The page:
New $3m fund for NSW creative digital projects

The NSW Government has announced a new $3 million fund to support creative digital content, including electronic games and transmedia projects, offering recipients up to $250,000 each.

 

The Interactive Media Fund was launched this week by NSW Deputy Premier Andrew Stoner, who also announced the winners of the 2011 NSW Pearcey Entrepreneur of the Year Awards.

 

“In May, I announced funding for 20 creative digital content projects under the Digital Media Initiative,” Stoner said in a statement.

 

“We are refining the Digital Media Initiative to reflect its alignment with industry priorities and have invested $3 million in the new Interactive Media Fund.”

 

Stoner said the fund represents a renewed focus on interactive content, which has the ability to benefit other sectors such as health, finance and education.

 

The Government is also increasing the amount of funding available, from $100,000 to $250,000, to “better help expanding companies bring in specialist skills to work across complex projects”.

 

A government spokesperson says applications must include a detailed marketing plan and budget, highlighting which items the funding would be allocated towards.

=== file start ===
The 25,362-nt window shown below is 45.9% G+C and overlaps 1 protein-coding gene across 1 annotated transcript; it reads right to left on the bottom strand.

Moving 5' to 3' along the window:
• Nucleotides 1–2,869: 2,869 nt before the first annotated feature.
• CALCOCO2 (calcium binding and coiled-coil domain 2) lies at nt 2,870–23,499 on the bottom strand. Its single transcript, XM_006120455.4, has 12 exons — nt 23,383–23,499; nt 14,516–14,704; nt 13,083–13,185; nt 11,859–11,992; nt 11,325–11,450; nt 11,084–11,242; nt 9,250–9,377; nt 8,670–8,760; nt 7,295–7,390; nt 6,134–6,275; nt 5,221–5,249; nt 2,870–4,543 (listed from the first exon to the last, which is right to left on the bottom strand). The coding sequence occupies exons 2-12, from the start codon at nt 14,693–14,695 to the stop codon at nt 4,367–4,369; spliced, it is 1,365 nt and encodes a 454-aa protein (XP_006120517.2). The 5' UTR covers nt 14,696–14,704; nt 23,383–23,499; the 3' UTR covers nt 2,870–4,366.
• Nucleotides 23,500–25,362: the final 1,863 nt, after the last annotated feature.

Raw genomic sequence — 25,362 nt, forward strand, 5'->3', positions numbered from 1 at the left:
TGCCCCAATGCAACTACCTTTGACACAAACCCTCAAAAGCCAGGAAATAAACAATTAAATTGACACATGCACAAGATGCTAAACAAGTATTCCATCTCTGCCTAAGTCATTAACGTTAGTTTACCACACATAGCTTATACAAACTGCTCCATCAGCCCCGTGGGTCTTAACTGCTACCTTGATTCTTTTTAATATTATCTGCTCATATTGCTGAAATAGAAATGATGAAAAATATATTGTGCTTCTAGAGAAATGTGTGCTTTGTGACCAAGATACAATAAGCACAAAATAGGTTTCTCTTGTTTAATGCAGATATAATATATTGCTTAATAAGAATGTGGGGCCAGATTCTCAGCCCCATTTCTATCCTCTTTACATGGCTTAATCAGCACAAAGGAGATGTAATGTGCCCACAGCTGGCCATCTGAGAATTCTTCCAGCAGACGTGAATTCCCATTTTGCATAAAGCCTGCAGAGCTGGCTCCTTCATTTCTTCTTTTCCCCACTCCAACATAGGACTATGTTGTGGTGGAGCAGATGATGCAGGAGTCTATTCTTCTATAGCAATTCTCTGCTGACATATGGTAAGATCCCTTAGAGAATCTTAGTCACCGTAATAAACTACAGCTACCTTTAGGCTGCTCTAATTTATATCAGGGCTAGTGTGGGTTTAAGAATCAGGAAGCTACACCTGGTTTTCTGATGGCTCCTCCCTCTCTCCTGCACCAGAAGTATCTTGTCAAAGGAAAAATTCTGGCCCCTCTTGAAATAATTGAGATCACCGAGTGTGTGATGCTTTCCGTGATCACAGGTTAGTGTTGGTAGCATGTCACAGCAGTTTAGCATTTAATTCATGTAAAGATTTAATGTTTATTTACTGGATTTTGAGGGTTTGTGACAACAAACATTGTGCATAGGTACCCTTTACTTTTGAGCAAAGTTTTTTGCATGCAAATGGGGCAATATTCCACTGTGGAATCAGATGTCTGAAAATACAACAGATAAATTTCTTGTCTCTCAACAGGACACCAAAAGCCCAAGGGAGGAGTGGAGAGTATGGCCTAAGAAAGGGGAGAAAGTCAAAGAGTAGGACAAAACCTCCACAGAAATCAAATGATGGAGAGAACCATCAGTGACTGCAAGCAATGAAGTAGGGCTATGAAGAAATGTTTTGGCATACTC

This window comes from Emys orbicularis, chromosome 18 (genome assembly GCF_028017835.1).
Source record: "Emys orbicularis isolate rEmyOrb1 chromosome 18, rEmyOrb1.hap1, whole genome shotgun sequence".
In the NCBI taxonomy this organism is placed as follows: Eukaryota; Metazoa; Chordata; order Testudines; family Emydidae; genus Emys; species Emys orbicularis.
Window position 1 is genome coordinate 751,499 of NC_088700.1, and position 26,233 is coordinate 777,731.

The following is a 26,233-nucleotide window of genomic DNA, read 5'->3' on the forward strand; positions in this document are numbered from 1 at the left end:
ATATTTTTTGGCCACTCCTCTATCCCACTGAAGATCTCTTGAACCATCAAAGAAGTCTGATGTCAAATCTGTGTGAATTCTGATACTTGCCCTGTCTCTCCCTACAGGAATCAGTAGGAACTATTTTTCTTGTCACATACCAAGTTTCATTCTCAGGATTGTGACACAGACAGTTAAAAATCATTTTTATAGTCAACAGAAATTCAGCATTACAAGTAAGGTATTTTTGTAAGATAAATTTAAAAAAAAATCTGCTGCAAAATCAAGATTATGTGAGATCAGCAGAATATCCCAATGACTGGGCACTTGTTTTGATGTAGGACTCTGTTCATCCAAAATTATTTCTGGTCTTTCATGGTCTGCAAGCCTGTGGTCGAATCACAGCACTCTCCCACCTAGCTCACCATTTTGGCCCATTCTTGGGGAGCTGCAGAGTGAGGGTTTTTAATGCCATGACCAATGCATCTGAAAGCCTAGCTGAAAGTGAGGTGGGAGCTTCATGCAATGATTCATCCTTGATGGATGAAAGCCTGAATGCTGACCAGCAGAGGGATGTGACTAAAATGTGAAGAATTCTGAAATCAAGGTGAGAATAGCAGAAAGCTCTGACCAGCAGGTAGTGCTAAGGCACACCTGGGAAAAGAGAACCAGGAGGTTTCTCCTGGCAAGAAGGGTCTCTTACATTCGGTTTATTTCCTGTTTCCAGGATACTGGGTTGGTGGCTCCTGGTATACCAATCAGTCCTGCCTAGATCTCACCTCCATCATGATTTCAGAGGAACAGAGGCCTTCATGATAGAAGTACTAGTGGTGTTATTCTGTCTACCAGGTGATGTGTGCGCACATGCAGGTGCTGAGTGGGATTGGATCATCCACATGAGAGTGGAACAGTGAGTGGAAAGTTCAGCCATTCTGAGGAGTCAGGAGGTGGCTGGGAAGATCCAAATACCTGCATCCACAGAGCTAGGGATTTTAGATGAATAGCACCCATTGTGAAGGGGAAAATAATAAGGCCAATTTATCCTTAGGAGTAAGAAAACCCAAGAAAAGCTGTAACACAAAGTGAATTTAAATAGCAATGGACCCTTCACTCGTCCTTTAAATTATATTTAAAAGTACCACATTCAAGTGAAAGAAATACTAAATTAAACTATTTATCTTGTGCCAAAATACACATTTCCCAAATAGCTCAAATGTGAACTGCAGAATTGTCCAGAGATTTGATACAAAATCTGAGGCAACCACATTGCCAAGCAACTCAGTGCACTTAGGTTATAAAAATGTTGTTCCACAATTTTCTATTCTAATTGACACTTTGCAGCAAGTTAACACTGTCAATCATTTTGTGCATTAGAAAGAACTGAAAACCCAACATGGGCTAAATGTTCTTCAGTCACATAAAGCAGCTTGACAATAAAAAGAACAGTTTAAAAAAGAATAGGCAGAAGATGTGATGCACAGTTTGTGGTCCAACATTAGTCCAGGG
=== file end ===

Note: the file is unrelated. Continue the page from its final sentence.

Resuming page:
Applications undergo an initial assessment by an Interactive Media Fund client manager before being assessed by an external industry assessor.

 

“The final panel – consisting of the external industry assessor, the Interactive Media Fund team and a representative from [film and television agency] Screen NSW will convene to make the final funding decision,” the spokesperson says.

 

“Since there are no [funding] rounds, the final panel is convened as needed, ie. when there are a sufficient number of applications… Applicants can generally expect to receive a decision within four to eight weeks.”

 

In other news, the Federal Government has announced the winners of the Prime Minister’s Prizes for Science, awarding recipients up to $300,000.

 

This year’s Prize for Science was awarded to Professors Ezio Rizzardo and David Solomon from the CSIRO and the University of Melbourne.

 

The $300,000 prize recognises their work in reinventing polymer science by devising a means of custom-building plastics and other polymers for plastic solar cells, paints, adhesives, lubricants and drug delivery.

 

Their techniques are employed in the laboratories and factories of more than 60 companies including L’Oréal, IBM, 3M and Dulux.

 

Meanwhile, the Science Minister’s Prize for Life Scientist of the Year was awarded to Associate Professor Min Chen of the University of Sydney.

 

Chen has discovered a new form of chlorophyll, which humans depend on for food, shelter and oxygen. Her discovery has implications for solar energy and agriculture.

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